traordinary degree, as it is not at any great distance alarmed at the noise of danger preparing for it: on the top of the head is the protuberance, termed the crown, in the front of which are two orifices for the convenience of respiration. Through these it ejects its breath with a degree of force, that often makes it appear like water: they are placed in the part that, in the natural progress of motion, comes first to the surface of the water; the fins are articulated, and placed a little behind that part of the mouth, where the jaw-bones terminate; their use seems to be to give steadiness in the water by balancing the animal, for, as soon as life is extinct, it falls on its side or turns on its back; with the fins it also affords protection to its young; behind these is the thickest part, which is cylindrical; and this form continues to some distance, and decreases like a cone towards the tail. The tail is the formidable weapon, from which the whale derives its astonishing strength for motion and defence: by means of this, it advances through the ocean, and the greatest velocity is produced by powerful strokes against the water, impelled alternately upward or downward. To give a slow motion, the tail cuts the water laterally and obliquely downward, in the manner of an oar when used at the stern of a boat, in what is called "skulling." The position of the tail is horizontal, indented in the middle; it has two lobes, pointed, and turned rather backward, and is composed of sinewy fibres, with two large layers of tendons, leading both above and below, from the back and belly of the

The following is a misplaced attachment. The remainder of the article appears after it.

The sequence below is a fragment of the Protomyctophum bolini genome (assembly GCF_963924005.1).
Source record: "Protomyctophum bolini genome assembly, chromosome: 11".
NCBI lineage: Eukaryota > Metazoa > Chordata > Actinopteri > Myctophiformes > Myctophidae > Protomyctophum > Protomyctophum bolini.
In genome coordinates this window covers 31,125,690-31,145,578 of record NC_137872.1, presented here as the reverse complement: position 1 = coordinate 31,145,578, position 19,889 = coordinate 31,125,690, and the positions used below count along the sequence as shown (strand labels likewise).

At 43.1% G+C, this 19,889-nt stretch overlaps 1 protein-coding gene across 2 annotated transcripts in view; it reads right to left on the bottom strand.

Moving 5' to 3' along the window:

Page:Journal of a Voyage to Greenland, in the Year 1821.djvu/77
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VOYAGE TO GREENLAND.